With Grand Theft Auto V, Rockstar has created a game that gives players the best of both worlds. Being able to free roam in an environment that is exaustingly realistic, but still fanciful enough to include some zany plot points and amazing feats that give players an incredible experience. Rockstar’s ability to simulate a living, breathing microcosm for millions to immerse themselves in is an impressive feat and not to be missed.

Why it may be helpful for people with anxiety

  • Extremely easy to pick up and play
  • World is alive and full of things to do
  • Colorful characters keep the story lively

Why it may be unhelpful for people with anxiety

  • Some missions are disturbing
  • Trevor’s special ability makes the game take on a warped flickering appearance, like a grainy grind house film that some may find disorienting

Why you should be playing this

Grand Theft Auto is the cream of the crop when it comes to open world games and Grand Theft Auto V builds on an already impressive resume. The three characters move the game at a very quick pace with no lulls in the action. That’s not to say it has a short campaign. On the contrary, there is so much to do in this installment that you will still have plenty to keep you busy when GTA Online launches in October.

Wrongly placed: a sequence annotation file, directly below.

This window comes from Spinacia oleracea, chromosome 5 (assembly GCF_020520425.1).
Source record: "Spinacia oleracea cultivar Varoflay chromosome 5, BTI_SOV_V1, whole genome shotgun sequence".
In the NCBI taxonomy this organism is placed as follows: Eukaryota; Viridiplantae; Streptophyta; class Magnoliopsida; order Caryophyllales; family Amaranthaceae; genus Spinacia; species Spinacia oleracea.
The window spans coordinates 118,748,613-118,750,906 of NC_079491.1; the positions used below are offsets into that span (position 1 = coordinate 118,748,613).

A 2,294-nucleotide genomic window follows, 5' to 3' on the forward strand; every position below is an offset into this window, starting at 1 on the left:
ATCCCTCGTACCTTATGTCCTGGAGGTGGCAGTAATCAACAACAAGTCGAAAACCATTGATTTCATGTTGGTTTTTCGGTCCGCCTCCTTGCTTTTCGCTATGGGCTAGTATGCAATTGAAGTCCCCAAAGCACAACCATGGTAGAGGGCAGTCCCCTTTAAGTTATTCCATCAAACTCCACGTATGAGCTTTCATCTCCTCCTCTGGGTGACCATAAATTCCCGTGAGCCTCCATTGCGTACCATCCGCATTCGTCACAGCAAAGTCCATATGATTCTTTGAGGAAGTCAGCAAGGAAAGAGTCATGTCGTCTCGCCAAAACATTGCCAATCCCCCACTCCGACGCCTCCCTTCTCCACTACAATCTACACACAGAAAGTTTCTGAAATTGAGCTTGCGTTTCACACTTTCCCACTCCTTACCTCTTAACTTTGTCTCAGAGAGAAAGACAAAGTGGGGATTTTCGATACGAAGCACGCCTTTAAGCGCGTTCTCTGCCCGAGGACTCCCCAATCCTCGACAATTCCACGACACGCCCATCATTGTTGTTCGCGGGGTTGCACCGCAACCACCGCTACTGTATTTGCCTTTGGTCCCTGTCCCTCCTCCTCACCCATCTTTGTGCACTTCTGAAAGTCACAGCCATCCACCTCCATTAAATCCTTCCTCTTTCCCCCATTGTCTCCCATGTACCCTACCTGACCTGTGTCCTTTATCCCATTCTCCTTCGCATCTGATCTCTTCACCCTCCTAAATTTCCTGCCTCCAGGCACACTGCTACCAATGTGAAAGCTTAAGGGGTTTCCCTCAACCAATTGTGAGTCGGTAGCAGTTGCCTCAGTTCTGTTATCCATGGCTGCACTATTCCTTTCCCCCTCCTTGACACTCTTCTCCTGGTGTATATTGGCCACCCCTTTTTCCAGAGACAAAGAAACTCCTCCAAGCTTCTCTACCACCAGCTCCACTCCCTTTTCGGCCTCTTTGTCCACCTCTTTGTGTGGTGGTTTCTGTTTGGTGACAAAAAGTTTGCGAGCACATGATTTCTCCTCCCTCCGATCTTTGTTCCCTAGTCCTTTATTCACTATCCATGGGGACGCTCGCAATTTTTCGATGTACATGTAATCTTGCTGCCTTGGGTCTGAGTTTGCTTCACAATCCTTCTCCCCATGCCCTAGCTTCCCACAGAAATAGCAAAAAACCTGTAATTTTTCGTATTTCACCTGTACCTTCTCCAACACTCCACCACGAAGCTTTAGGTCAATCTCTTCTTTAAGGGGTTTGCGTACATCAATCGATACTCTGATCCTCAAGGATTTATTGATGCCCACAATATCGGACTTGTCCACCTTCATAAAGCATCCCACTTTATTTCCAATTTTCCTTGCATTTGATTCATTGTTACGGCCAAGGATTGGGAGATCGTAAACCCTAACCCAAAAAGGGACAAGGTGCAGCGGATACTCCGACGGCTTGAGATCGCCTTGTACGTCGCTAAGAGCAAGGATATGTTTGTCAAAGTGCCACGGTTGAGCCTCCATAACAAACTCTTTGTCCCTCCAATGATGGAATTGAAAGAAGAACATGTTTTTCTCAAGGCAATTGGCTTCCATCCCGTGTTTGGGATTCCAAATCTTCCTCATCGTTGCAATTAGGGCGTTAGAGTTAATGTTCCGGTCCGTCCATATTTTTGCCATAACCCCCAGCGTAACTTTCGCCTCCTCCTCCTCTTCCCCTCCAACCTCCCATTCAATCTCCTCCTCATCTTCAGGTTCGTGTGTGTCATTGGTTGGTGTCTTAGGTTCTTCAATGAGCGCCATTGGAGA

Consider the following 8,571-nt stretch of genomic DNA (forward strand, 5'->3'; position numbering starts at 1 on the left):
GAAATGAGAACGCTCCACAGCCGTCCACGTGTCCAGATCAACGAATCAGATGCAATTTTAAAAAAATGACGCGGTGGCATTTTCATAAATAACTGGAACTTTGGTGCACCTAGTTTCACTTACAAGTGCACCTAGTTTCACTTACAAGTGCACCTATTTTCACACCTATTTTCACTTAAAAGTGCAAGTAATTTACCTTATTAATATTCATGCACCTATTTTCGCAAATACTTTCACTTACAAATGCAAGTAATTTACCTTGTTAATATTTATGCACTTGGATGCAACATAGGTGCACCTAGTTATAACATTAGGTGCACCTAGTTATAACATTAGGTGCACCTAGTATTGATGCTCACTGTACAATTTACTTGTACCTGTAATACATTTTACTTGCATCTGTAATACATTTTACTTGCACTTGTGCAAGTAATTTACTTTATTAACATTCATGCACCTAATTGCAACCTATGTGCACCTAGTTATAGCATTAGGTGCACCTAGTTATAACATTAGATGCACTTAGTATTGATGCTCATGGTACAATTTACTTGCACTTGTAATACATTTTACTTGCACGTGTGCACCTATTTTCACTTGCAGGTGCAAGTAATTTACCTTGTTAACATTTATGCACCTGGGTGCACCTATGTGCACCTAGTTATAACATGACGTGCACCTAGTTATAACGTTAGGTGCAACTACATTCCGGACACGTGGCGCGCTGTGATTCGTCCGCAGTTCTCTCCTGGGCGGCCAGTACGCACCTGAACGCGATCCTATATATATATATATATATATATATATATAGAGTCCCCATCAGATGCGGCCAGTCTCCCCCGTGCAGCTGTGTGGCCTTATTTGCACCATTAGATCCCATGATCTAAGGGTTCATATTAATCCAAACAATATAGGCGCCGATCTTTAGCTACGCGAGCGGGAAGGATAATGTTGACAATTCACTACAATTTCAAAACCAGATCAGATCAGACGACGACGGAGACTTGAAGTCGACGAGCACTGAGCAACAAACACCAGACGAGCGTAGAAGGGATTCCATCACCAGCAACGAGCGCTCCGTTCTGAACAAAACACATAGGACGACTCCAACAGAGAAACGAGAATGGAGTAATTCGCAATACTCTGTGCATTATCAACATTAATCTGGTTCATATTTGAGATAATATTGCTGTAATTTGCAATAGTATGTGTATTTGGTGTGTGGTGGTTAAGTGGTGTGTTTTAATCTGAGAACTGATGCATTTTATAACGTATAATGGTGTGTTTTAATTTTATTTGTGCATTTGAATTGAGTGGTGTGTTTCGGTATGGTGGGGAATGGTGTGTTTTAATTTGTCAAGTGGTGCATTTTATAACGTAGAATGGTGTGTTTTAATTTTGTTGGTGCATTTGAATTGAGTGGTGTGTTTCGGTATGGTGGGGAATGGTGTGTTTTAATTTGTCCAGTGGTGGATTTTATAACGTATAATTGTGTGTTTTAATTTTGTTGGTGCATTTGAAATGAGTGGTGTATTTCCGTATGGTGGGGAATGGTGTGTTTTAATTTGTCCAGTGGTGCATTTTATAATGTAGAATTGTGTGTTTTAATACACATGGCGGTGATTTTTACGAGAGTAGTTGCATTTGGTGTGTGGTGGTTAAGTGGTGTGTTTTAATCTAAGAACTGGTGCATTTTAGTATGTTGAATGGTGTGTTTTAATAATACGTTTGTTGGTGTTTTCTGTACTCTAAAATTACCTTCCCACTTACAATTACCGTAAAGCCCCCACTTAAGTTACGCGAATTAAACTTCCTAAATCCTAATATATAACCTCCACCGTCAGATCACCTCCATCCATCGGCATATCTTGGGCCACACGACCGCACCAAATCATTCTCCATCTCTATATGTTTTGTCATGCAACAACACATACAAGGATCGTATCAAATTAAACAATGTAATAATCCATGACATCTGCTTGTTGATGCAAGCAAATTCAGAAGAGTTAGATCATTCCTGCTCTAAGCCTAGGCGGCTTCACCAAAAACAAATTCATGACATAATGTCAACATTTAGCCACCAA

If you’re a fan of Grand Theft Auto or open world games you deserve to play Grand Theft Auto V. With its refinement of franchise staples and implantation of new gameplay modes this is a must have title for everyone.

This review was based on the Xbox 360 version that was provided by the publisher.

Release Date

September 17th, 2013

Digital or Retail



Xbox 360, PS3


Rockstar North


Rockstar Games

AwardsBest of it's genreConsistently good games from developer

Memorable characters, wealth of different things to do, story that is offbeat but never feels cartoony


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Jason Moquin
Oh this is where I get to say something about myself like I was captain of the debate team or that I was once king of Prussia. Well games, let's throw games in there, and I like sports, and comics, and animated things, mostly Japanese giant robots, oh and pasta, big fan of pasta. You know all shapes taste different? Each one has a distinctive bite and holds the sauce differently. A lot of people are like "PASTA IS PASTA" and I say "STOP YELLING AT ME".